The Canadian Grand Prix did not make it onto the F1 schedule for 2004. A maximum of seventeen races was implemented, new venues came to the forefront, and the new tobacco legislation saw the cancellation of sponsors. For a while it appeared that the Formula One would not be returning to Canada in the forseeable future. However, on November 27, 2009 it was announced that a five-year contract had been signed between all the relevant authorities, ensuring that the race would take place in Canada from 2010-2014 – much to the delight of local Formula One racing fans.

2008 Canadian Grand Prix Review

June 11, 2008 by  
Filed under Features

After a surprise accident that put both Lewis Hamilton and Kimi Raikkonen out of the race, Robert Kubica managed to make his way over the finish line in first place. Though he is a good driver that has placed second on more than one occasion, Kubica would likely not have been able to claim the victory were it not for the untimely mishap. The win is not only Kubica’s first Grand Prix win, but it is the first Grand Prix win by a polish driver and the first win for his BMW-Sauber team.

It all happened when Hamilton accidentally smashed his McLaren into the back of Kimi Raikkonen’s Ferrari. Raikkonen and Kubica had stopped side by side at the pit lane exit, waiting for the red light to change color before moving on. It is not exactly clear why this happened and fans are enraged about it. While mistakes do happen, they usually occur when the driver is piloting his vehicle around the racetrack at 300 km/h – not when he is cruising out the pit lane. The accident was so severe that both Hamilton and Raikkonen had to climb out of their wrecks and discontinue the race. Hamilton further seems to have been punished for his actions by being docked 10 positions on the starting grid at the next race in France. This means it will be virtually impossible for him to win.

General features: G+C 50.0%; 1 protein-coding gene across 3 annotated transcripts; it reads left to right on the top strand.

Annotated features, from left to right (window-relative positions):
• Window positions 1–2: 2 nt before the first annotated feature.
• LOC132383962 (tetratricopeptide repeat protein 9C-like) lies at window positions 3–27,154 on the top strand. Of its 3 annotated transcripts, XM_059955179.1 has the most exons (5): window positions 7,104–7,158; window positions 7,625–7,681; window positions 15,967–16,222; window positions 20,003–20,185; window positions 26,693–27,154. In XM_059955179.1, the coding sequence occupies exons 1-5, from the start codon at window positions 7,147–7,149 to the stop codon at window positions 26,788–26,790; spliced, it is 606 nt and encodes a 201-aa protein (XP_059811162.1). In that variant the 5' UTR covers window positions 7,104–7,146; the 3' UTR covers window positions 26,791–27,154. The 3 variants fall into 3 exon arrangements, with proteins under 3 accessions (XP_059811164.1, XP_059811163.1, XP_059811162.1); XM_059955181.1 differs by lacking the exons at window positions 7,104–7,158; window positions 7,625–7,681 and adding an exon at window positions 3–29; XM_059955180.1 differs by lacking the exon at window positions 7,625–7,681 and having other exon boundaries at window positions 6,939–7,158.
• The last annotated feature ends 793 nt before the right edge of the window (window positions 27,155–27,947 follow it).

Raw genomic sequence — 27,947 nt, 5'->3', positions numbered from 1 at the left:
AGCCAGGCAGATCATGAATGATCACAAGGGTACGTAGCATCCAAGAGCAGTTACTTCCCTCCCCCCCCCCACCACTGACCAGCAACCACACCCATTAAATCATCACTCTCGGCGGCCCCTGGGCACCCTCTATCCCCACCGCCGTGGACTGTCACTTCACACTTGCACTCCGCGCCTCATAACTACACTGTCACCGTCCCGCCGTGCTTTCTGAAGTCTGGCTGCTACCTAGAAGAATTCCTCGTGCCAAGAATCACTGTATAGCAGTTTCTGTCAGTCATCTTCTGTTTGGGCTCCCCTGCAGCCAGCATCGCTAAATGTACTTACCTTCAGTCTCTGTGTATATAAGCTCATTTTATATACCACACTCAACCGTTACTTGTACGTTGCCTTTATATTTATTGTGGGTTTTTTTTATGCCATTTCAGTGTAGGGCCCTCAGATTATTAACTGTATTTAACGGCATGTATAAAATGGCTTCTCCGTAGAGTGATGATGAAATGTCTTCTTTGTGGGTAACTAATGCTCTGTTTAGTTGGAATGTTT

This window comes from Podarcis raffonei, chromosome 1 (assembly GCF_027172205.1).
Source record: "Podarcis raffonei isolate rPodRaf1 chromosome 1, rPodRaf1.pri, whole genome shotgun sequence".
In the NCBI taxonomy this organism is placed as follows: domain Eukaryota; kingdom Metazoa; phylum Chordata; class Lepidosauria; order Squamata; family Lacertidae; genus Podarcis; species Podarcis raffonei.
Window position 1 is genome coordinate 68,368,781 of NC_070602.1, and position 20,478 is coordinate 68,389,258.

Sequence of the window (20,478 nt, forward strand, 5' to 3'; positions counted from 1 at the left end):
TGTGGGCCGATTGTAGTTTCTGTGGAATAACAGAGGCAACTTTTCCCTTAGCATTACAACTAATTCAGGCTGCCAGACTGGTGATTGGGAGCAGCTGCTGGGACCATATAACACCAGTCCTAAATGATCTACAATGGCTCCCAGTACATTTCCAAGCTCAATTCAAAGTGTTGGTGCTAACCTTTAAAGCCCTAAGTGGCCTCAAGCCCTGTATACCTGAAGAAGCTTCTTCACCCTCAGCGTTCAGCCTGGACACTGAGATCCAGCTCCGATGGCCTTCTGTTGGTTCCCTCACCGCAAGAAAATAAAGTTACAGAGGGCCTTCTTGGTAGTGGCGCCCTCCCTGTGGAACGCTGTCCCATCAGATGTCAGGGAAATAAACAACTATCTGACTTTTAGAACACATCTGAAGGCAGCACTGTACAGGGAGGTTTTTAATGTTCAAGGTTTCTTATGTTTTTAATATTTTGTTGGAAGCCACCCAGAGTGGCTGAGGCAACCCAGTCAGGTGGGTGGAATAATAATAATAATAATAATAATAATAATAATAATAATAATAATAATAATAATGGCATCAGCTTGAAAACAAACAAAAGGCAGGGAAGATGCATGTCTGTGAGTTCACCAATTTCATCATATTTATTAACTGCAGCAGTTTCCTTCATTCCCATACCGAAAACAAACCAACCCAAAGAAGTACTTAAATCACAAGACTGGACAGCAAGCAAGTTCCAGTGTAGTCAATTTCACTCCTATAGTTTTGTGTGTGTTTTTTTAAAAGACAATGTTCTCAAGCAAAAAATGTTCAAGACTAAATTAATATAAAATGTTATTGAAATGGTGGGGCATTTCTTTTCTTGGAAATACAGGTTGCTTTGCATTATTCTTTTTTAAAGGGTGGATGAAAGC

Yet Kubica certainly doesn’t mind. In fact he thanked Lewis Hamilton for crashing into Kimi Raikkonen instead of his own vehicle. After the unfortunate incident, which he narrowly missed being a part of, he was able to drive on, regain his nerve and take the checkered flag. After the race he was seen flashing an ecstatic grin as he popped a bottle of champagne on the winner’s podium. However, not everyone is as happy as Kubica. Prior to the accident Hamilton was set to repeat his Montreal win, which would have allowed him to pull away at the top of the championship standings. He also ruined Raikkonen’s race, bumping him down to fourth place with 35 points when he was leading just two races ago. Hamilton publicly apologized to for ruining Kimi’s race but seemed reluctant to name the exact cause of the collision. Fans will now have to look forward to the next Grand Prix on June 22 to see how this sudden turn of events effects the final outcome of this year’s Grand Prix.